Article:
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State investigates alleged Behee $$ conflict

The California Fair Political Practices Commission is investigating Tuolumne Utilities District for paying a Twain Harte company to conduct water-quality testing while the owner’s husband served on the public agency’s Board of Directors.

TUD General Manager Tom Scesa told current board members Tuesday night that FPPC investigators have recently requested information regarding the district’s past business with AquaLab Water Analysis, which is owned by former TUD board member Bob Behee’s wife, Cathy Behee.

“Some of the decisions you make may not be known for years,” Scesa said to the board.

AquaLab’s services have been used by TUD since the agency’s formation in 1992, Scesa said. The current investigation is focused on the period of time when Bob Behee served on the district’s board from 2008 to 2012.

Scesa said the investigation started as a public records request and has grown in scope in recent weeks. He’s since referred all of the commission’s requests to TUD’s attorney, Jesse Barton.

According to TUD board member John Maciel, who regularly attended meetings at the time Behee served, the monthly spending for services provided by AquaLab was approved each month in claim summaries.

The board authorizes the district to pay its monthly bills by approving the claim summaries, which is typically done at the start of the meeting and usually passed by a unanimous “yes” vote. Maciel said his understanding is that the question is over whether Behee should have excused himself from those votes.

It would have looked cleaner and more ethical, but was it against the law? That’s something attorneys will have to debate,” he said.

TUD board member Delbert Rotelli, the only current board member who served during Behee’s term, said AquaLab was selected despite the owner’s relationship to a board member because there were no other local options.

“They were the only outfit in Tuolumne County that could do the work, period. Otherwise, we would’ve had to send it to Modesto or Sacramento,” he said.

Scesa said a local laboratory is ideal because some tests must be done within only a few hours of collecting samples.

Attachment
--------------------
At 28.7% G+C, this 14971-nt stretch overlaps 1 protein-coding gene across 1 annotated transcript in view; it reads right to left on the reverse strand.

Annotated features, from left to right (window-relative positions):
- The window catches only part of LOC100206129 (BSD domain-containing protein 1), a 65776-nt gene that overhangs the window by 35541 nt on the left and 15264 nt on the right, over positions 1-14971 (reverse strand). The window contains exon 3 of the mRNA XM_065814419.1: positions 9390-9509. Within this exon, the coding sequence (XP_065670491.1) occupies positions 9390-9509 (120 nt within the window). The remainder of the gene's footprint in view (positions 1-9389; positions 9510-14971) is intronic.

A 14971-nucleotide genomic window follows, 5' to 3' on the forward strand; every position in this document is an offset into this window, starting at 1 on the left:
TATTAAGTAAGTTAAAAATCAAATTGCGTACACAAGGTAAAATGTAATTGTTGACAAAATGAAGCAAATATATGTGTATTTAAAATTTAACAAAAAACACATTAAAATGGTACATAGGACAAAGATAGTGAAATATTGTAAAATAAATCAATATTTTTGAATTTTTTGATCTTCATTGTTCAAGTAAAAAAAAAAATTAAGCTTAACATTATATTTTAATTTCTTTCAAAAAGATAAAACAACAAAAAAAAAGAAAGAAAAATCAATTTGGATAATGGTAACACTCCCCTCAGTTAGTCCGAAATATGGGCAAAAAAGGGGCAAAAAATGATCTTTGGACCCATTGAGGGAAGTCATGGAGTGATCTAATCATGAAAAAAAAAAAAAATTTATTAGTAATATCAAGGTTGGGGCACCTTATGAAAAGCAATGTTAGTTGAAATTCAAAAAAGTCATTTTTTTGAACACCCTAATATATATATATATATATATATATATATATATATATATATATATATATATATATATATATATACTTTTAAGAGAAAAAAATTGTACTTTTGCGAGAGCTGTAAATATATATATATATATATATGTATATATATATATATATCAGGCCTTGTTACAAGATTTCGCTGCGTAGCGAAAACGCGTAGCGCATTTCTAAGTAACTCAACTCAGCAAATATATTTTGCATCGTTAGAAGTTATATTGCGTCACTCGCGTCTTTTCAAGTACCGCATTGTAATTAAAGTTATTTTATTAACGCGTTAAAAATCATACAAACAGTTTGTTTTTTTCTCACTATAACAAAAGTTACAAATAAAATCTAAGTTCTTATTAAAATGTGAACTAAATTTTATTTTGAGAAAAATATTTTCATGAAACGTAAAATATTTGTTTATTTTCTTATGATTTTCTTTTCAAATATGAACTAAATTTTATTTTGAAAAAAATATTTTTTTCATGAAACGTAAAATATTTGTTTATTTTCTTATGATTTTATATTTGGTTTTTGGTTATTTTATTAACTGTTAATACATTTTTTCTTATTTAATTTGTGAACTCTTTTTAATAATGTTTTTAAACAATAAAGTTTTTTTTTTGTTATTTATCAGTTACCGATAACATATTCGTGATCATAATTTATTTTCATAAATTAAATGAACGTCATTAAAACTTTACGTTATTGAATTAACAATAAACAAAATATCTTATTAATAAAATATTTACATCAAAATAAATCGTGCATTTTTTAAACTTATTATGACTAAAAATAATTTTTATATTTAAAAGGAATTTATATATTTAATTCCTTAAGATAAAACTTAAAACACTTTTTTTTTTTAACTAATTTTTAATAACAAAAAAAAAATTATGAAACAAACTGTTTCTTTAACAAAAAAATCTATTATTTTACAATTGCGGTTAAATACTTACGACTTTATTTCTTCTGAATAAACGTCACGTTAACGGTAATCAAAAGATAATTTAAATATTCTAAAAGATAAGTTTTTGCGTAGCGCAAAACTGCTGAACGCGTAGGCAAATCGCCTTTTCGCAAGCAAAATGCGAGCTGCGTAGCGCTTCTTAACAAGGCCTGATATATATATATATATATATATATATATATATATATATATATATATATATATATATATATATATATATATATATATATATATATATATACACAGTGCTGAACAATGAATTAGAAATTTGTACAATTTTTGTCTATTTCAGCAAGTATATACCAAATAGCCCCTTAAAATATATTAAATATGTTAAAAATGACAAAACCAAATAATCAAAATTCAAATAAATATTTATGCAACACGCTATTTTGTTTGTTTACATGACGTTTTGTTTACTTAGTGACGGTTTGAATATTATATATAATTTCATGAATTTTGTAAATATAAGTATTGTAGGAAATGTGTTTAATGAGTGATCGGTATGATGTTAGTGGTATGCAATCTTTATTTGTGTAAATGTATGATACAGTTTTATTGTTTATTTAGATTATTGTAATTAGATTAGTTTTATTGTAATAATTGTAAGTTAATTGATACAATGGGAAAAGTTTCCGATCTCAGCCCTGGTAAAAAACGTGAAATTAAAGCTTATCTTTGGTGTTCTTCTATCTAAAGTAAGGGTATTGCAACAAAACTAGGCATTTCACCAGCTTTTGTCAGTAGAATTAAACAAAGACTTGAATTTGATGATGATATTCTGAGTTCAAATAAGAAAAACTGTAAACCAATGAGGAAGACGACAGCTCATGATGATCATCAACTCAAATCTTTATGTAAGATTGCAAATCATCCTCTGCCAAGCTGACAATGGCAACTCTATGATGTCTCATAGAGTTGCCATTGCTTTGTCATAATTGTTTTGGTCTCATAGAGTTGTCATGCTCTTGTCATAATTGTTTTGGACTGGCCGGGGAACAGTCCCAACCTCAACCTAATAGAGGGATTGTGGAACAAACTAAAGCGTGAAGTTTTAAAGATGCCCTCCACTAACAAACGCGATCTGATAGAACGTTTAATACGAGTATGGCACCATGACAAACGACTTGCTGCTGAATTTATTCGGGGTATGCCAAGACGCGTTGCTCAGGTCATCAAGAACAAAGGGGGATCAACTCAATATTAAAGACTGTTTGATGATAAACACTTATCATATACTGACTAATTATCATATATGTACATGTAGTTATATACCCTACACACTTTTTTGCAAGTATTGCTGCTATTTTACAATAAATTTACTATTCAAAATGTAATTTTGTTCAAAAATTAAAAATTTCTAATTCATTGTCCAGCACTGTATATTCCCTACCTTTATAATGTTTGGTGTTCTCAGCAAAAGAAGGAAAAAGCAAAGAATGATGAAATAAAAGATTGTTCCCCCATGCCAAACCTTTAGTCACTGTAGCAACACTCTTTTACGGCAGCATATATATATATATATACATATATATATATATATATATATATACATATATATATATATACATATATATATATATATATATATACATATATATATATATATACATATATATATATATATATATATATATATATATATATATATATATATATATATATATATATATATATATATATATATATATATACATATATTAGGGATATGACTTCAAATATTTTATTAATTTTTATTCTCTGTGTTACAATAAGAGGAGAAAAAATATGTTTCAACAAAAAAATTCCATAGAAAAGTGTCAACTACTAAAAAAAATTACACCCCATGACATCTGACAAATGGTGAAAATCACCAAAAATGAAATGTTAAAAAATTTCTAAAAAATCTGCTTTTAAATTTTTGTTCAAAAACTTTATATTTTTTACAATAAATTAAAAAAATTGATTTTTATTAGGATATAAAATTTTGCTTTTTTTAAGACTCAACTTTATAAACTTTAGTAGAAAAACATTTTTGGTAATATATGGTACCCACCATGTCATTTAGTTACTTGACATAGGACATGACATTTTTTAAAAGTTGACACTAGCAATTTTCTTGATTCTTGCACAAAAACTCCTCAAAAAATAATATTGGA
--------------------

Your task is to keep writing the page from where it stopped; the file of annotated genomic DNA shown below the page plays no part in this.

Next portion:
Earlier this year, TUD board member Kent Johnson asked district staff to gather bids for the work from other companies as well. AquaLab came in with the low bid of $31,110 for a year’s worth of lab testing and was awarded a contract that’s good through June 30, 2014.

AquaLab conducts testing multiple times each month at TUD’s various water treatment plants.

Shortly before being elected to the TUD board, Maciel inquired about TUD’s purchasing policy in regard to the contract with AquaLab at a September 2012 Finance Committee meeting.

According to minutes from the meeting, Maciel said the TUD policy stated that purchases for goods or services from district employees or their families, or firms owned and operated by those employees or their families, was prohibited.

Former TUD General Manager Pete Kampa said the district’s water treatment staff “must use whichever lab is most convenient and affordable,” adding that water samples must be processed within a short timeframe, and AquaLab was the only local state-certified lab, according to the minutes.

Current TUD board member Ruanne Mikkelsen said at Tuesday night’s meeting that a conflict of interest can be unavoidable at certain times, but it’s important for the district to set clear precedents on how to handle any situations that may arise.

“You have to prove that the board did everything it could to either neutralize or mitigate the conflict of interest, and that would cover you in cases like this,” she said.

Also at the meeting, the TUD board:

• approved minutes from the Oct. 22 meeting, during which the board decided to terminate Kampa’s contract during a members-only session behind closed doors. After consulting with TUD’s attorney, the minutes now state that the board re-entered the board room following the closed session and did not reconvene the open meeting because there were no members of the public present at the time.

• approved changes to the district’s Water Rules and Regulations. Most of the changes were made to provide more descriptive definitions of certain rules for clarity. The monthly use limit for the discounted water conservation rate was reduced from 500 cubic feet to 200 cubic feet, which will affect about 268 customers, according to district staff.

• approved an agreement with the law firm Burke, Williams and Sorensen, LLP to assist with legal representation during upcoming labor negotiations at an hourly rate of up to $295.

• elected John Maciel to serve as TUD Board president in 2014. Fellow board member Michael Sarno, who has served as president for the past year, will be the vice president moving forward.


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